At the last census, four years ago, it was 22,000. Now it’s probably about 25,000 homeless. And that’s not counting people in rooming houses, crisis accommodation and people sleeping in their cars.
What we’re seeing now is that people are not ashamed of being visible in their homelessness.
When we hear about the increase of housing prices and the increase in domestic violence within families, I find it difficult to believe why people can’t join the dots. Where are the children of these families that can’t afford housing or are experiencing domestic violence going to live?
These are the people on our streets. They have complex needs. They’ve been to hell and back – some of them are still in hell. The people that we’re seeing on our streets are the victims of the society that we’re living in.
On Monday there was a homelessness crisis meeting held at Melbourne Town Hall. The lord mayor Robert Doyle asked for bylaws to be redrafted to meet a request from police for further move-on powers. But there seems to be some contention about what is actually being called for.
The unfortunate aspect of this is that there’s a group of one elected official – who’s been elected in Melbourne, where retailers votes are counted twice – the police commissioner and a couple of CEOs – three of them from faith-based organisations, who pay no tax – who are invited to make decisions about the lives of people on the street.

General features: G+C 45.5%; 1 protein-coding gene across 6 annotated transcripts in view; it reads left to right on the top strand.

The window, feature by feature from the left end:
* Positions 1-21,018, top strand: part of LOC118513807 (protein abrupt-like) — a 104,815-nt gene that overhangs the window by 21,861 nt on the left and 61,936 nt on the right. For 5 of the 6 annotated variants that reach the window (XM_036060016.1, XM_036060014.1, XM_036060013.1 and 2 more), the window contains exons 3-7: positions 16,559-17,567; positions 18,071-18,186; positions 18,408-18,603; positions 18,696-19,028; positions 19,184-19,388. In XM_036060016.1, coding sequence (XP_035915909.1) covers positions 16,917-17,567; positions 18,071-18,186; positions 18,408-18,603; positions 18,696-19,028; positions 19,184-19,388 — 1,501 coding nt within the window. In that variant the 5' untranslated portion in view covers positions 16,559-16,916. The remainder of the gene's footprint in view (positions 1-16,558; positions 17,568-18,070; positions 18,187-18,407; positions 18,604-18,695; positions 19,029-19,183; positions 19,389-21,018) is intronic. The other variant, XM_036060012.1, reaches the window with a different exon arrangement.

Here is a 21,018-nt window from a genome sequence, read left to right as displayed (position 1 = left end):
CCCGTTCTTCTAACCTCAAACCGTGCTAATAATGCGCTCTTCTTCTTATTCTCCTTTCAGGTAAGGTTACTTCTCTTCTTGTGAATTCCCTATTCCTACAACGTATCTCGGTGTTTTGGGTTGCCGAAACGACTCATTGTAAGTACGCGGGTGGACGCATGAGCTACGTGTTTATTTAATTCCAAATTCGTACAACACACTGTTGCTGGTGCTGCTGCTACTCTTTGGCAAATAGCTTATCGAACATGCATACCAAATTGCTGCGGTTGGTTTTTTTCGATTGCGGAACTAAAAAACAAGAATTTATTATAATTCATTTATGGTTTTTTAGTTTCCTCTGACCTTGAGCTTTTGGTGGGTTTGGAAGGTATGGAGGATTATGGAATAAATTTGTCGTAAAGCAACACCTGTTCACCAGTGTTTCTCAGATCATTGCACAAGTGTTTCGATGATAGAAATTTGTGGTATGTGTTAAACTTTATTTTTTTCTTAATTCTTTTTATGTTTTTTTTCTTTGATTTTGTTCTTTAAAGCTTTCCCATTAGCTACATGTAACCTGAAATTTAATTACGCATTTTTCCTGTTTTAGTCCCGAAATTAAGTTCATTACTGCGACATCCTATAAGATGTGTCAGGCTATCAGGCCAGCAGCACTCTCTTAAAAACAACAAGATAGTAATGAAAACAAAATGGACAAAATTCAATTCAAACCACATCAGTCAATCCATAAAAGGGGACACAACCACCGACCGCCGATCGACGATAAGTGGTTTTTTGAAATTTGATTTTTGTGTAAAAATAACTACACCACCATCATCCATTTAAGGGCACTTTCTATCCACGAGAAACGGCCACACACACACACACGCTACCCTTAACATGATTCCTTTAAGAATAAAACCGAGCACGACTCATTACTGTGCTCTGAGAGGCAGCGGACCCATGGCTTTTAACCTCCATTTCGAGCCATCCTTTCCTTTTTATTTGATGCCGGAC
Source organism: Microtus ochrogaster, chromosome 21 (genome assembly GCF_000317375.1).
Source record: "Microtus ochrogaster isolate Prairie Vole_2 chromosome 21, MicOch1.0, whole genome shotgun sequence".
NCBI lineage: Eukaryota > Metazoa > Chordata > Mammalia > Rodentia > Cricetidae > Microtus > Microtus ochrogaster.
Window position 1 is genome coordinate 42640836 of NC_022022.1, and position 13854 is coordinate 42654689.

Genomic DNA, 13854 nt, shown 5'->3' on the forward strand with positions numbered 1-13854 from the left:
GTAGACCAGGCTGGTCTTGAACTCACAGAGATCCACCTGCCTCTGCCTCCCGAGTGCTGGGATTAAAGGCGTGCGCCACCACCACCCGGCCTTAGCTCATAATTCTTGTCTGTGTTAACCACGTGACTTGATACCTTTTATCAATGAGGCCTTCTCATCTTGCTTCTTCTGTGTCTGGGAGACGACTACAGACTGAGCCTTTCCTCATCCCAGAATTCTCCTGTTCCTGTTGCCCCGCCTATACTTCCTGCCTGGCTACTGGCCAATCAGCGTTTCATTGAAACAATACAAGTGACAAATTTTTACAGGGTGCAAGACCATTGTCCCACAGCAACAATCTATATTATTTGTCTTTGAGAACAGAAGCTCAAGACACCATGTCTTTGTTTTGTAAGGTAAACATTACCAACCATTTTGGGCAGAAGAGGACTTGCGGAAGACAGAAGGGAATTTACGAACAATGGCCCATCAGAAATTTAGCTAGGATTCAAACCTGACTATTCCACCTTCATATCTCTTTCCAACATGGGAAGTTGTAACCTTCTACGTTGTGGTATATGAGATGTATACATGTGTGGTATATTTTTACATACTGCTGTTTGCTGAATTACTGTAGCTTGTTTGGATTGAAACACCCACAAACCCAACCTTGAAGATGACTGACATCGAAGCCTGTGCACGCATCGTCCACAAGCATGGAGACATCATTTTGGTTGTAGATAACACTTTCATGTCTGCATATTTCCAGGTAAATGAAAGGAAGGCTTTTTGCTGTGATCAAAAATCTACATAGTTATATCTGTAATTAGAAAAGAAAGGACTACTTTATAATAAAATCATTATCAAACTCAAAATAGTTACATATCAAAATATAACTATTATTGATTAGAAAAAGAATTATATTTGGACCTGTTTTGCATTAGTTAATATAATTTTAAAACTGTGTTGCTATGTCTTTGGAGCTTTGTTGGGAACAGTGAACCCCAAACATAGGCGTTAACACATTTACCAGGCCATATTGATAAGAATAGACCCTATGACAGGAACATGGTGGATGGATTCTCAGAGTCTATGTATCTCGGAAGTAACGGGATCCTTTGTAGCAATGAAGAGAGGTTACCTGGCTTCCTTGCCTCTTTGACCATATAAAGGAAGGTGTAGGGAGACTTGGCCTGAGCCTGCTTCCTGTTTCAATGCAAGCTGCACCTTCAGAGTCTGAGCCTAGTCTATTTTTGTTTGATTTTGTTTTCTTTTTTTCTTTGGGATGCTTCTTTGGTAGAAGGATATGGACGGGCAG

And Doyle prevaricates depending on who his audience is. If he’s talking to a shock jock, he goes hard. If he’s talking to someone from the services, he understands that there’s underlining problems.
Personally, I believe he’s going to fall on the side of agreeing with his police minister that something has to be done. But the police are going to go in there with a service provider. And the last thing I heard is that if people refuse support from services, then they can be moved on.
It’s impossible to be a community worker holding a sanction of moving on or prison over someone’s head.
That’s a really good question. And I think that reflects the complex nature of the issue that we’re facing. There’s not one solution. There needs to be a holistic solution that addresses the underlying problems.
These people did not just walk out of a home and decide to sleep on the streets, because it’s a good idea. They’re there because it’s well-lit and because they feel safe.
We have a problem in this state with access to public amenities. They’re there near the station because it’s close to toilets.
But because of the privatisation of public transport all public toilets are now closed at train stations. We have a lack of showers. We have a lack of access to kitchen facilities and laundry facilities. That’s another one of the problems that we’re facing.
On the one hand police want to move people on. And that’s such a Soviet response: if we make homelessness illegal, there’s no such thing as homelessness.
And on the other hand, you have people saying that’s not addressing the underlying issue. To address the underlying issue, we have to invest in long-term affordable public housing. And there seems to be no will to do that.
Those claims are ridiculous. Ashton is not trained. He’s not an outreach worker. Has he gone there and spoken to any of those people? Does he understand some of the horrors that they’ve faced on a daily basis?
They may be self-medicating because they have to deal with issues that most people have not dreamed of experiencing. Just sleeping on Flinders Street on a daily basis would be nerve-racking if you weren’t self-medicating to some level.
For someone in his position to make generalisations about people whose experiences he knows nothing about that shouldn’t hold any water. And unfortunately, people don’t think about what he’s saying and who is saying it. That’s the scary thing.